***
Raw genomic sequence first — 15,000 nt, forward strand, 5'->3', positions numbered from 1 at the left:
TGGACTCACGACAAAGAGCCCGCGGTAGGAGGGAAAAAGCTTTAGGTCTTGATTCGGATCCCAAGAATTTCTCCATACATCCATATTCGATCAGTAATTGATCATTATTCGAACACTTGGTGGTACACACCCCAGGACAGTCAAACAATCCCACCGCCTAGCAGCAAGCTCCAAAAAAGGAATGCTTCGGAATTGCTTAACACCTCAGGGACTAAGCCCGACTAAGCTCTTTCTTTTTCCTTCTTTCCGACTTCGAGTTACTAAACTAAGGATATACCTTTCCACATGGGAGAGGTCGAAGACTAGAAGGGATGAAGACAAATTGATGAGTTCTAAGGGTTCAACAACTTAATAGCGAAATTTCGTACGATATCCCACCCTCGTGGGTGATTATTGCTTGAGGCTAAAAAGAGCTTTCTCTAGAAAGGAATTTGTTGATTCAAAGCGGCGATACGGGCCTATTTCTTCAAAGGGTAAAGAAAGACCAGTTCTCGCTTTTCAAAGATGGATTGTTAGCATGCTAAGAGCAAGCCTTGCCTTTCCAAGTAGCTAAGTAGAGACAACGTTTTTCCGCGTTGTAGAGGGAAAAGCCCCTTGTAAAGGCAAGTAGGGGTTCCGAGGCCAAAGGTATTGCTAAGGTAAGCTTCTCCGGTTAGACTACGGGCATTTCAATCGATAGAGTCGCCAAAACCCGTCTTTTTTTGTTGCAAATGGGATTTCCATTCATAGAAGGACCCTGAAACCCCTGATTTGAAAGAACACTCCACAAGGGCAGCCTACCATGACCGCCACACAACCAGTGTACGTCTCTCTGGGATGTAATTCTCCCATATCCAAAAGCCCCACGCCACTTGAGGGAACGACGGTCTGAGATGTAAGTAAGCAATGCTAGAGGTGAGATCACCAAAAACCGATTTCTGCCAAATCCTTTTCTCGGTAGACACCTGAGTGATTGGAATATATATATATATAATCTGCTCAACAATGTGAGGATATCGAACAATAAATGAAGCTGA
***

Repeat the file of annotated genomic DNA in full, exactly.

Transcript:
Raw genomic sequence first — 15,000 nt, forward strand, 5'->3', positions numbered from 1 at the left:
TGGACTCACGACAAAGAGCCCGCGGTAGGAGGGAAAAAGCTTTAGGTCTTGATTCGGATCCCAAGAATTTCTCCATACATCCATATTCGATCAGTAATTGATCATTATTCGAACACTTGGTGGTACACACCCCAGGACAGTCAAACAATCCCACCGCCTAGCAGCAAGCTCCAAAAAAGGAATGCTTCGGAATTGCTTAACACCTCAGGGACTAAGCCCGACTAAGCTCTTTCTTTTTCCTTCTTTCCGACTTCGAGTTACTAAACTAAGGATATACCTTTCCACATGGGAGAGGTCGAAGACTAGAAGGGATGAAGACAAATTGATGAGTTCTAAGGGTTCAACAACTTAATAGCGAAATTTCGTACGATATCCCACCCTCGTGGGTGATTATTGCTTGAGGCTAAAAAGAGCTTTCTCTAGAAAGGAATTTGTTGATTCAAAGCGGCGATACGGGCCTATTTCTTCAAAGGGTAAAGAAAGACCAGTTCTCGCTTTTCAAAGATGGATTGTTAGCATGCTAAGAGCAAGCCTTGCCTTTCCAAGTAGCTAAGTAGAGACAACGTTTTTCCGCGTTGTAGAGGGAAAAGCCCCTTGTAAAGGCAAGTAGGGGTTCCGAGGCCAAAGGTATTGCTAAGGTAAGCTTCTCCGGTTAGACTACGGGCATTTCAATCGATAGAGTCGCCAAAACCCGTCTTTTTTTGTTGCAAATGGGATTTCCATTCATAGAAGGACCCTGAAACCCCTGATTTGAAAGAACACTCCACAAGGGCAGCCTACCATGACCGCCACACAACCAGTGTACGTCTCTCTGGGATGTAATTCTCCCATATCCAAAAGCCCCACGCCACTTGAGGGAACGACGGTCTGAGATGTAAGTAAGCAATGCTAGAGGTGAGATCACCAAAAACCGATTTCTGCCAAATCCTTTTCTCGGTAGACACCTGAGTGATTGGAATATATATATATATAATCTGCTCAACAATGTGAGGATATCGAACAATAAATGAAGCTGA